Teaching Black Lives Amidst Black Death

Reflections from a Black Visiting Professor


  • Robert P. Robinson John Jay College, City University of New York




place-making, stealin’ the meetin’, Black education history, Black affinity groups, anti-blackness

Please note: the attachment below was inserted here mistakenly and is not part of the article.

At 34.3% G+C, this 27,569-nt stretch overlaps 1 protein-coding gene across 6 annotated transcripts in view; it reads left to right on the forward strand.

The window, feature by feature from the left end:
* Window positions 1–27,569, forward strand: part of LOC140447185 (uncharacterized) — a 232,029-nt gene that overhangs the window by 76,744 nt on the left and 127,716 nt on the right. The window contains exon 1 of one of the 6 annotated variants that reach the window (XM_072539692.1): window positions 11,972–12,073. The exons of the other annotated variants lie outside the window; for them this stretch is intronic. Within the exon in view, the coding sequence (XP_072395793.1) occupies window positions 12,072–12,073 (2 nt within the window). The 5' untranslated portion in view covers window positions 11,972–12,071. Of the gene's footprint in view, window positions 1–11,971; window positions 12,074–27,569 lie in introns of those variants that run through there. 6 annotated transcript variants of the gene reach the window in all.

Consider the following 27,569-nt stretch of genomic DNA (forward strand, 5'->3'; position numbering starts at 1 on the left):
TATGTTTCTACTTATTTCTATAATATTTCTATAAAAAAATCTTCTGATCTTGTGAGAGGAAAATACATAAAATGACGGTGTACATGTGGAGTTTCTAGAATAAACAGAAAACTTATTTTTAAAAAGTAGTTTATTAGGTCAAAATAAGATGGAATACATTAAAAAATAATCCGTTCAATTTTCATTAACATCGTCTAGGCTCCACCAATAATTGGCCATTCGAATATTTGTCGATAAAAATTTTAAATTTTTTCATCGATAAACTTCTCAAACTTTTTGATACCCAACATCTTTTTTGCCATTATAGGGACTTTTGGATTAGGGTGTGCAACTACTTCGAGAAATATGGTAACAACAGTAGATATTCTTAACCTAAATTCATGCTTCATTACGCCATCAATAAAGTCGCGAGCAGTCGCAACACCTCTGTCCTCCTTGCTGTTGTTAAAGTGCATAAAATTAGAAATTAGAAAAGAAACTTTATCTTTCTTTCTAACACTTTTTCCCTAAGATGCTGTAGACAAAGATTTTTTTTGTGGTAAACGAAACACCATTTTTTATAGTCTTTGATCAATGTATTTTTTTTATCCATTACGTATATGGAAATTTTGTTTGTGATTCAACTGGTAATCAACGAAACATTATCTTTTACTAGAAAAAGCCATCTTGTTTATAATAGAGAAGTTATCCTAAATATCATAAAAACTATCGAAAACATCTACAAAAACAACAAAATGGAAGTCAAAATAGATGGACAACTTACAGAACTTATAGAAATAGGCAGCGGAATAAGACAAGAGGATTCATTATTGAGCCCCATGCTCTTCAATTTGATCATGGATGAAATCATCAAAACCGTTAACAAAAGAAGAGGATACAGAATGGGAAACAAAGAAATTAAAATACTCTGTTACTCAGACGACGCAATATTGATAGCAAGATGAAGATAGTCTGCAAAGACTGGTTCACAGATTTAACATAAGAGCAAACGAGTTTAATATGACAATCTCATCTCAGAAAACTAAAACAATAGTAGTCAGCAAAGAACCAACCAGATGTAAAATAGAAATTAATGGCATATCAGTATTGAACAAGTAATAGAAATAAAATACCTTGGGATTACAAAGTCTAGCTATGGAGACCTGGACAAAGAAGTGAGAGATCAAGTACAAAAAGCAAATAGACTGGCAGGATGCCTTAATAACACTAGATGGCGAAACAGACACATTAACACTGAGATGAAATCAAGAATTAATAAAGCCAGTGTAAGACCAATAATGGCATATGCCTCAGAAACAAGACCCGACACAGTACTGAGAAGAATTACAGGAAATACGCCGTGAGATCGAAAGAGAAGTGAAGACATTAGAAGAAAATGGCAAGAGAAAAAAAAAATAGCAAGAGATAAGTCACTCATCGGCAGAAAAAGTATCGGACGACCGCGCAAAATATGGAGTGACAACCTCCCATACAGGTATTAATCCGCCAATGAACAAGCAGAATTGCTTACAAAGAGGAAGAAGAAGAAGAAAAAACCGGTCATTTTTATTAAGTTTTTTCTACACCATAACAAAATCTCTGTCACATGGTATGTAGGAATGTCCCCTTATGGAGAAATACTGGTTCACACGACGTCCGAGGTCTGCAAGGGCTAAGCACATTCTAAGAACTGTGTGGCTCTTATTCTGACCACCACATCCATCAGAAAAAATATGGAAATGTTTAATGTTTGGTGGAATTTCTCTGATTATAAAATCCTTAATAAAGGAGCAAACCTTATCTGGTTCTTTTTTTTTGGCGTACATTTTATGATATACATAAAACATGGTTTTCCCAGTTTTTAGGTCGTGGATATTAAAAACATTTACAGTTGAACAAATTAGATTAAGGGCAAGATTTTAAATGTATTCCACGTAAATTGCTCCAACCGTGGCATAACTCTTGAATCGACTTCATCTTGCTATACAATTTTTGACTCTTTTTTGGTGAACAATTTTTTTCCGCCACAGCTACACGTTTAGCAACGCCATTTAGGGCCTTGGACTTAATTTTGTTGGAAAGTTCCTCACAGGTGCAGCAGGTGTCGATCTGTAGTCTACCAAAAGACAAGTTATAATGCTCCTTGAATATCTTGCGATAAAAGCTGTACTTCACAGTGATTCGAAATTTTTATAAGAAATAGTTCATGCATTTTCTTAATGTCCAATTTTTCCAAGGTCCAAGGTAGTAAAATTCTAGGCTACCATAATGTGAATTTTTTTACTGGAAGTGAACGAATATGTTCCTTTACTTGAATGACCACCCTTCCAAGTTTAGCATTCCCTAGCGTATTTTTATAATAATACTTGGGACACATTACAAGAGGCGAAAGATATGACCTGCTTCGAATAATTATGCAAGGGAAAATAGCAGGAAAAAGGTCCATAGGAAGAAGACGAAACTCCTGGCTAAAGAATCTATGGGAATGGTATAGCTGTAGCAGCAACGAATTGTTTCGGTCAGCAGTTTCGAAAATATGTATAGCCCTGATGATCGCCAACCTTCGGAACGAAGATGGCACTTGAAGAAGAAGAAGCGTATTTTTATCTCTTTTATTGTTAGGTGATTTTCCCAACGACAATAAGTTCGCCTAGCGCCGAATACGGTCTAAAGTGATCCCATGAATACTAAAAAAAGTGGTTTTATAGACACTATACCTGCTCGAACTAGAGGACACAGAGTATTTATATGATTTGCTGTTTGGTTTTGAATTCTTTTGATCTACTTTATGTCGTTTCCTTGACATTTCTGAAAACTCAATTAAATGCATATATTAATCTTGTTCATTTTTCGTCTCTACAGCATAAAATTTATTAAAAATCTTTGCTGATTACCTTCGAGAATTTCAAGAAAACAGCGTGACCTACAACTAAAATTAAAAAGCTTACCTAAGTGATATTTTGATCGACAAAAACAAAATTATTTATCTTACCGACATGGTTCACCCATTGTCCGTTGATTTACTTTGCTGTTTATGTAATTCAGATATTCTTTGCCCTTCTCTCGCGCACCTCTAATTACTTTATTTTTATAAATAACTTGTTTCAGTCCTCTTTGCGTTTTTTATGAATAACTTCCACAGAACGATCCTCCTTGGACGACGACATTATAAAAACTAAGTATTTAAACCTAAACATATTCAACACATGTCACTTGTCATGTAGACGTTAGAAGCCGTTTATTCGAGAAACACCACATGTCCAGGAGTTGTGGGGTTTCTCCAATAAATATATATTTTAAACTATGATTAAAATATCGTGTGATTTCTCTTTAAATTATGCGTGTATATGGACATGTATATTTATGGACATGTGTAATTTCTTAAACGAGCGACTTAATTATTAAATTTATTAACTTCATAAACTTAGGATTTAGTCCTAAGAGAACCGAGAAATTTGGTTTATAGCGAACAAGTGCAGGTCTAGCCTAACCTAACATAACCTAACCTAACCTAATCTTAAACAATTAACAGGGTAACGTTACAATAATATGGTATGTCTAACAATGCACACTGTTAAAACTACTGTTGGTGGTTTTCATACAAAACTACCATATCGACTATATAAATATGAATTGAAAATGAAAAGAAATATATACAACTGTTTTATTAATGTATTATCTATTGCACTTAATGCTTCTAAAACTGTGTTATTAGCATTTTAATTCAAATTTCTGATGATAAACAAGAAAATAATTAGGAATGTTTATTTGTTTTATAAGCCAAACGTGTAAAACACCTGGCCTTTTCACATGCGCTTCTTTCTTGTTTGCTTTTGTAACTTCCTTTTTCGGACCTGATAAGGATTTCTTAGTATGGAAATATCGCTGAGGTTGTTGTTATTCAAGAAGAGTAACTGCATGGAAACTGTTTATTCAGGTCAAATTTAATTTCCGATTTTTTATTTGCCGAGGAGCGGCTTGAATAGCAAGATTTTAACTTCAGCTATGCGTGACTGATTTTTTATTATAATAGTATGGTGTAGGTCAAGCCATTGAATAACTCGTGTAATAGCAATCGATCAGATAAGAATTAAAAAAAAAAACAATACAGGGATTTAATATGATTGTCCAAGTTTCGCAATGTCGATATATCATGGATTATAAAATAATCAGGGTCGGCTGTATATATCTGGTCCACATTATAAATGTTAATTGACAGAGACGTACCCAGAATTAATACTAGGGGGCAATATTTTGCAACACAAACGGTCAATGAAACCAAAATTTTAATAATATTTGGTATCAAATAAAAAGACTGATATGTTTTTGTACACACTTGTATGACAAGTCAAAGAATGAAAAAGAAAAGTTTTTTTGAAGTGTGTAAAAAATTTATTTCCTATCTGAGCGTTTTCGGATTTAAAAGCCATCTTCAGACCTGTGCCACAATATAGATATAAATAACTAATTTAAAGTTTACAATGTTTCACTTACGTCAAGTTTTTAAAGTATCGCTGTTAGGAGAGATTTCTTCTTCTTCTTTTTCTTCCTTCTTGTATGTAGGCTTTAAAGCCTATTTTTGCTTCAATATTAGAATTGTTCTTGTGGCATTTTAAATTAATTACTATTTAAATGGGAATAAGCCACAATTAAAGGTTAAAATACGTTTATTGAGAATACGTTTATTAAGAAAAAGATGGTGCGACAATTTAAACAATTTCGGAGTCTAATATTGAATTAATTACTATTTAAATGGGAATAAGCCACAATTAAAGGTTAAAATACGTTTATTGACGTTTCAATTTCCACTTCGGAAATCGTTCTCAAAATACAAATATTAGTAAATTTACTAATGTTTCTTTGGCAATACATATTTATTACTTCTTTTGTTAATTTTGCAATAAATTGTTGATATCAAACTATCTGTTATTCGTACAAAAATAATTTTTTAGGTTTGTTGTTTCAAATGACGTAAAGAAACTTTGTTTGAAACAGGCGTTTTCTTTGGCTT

In this essay the author addresses the struggles of teaching a special topics course, Black Freedom Movement Education, in the midst of a global pandemic and Donald Trump’s proposed ban on anti-racist training and critical race theory. The educator framed the course under the conceptual lens of stealin’ the meetin’—a Black Antebellum practice of creating otherwise literacy practices under repressive circumstances. This form of educational resistance continued beyond enslavement as Black communities used the resources available to educate each other by any means necessary (Robinson, 2020). On a smaller scale, this class carried on the resistance through critical meta-cognitive engagement with Black education history. The author discusses how he navigated the course when, less than halfway through the quarter, a Black man was killed and burned in a trench. Using emails, lecture notes, student evaluations, texts, and reflections, the author shares vignettes of tension, Black affinity, and communal restoration.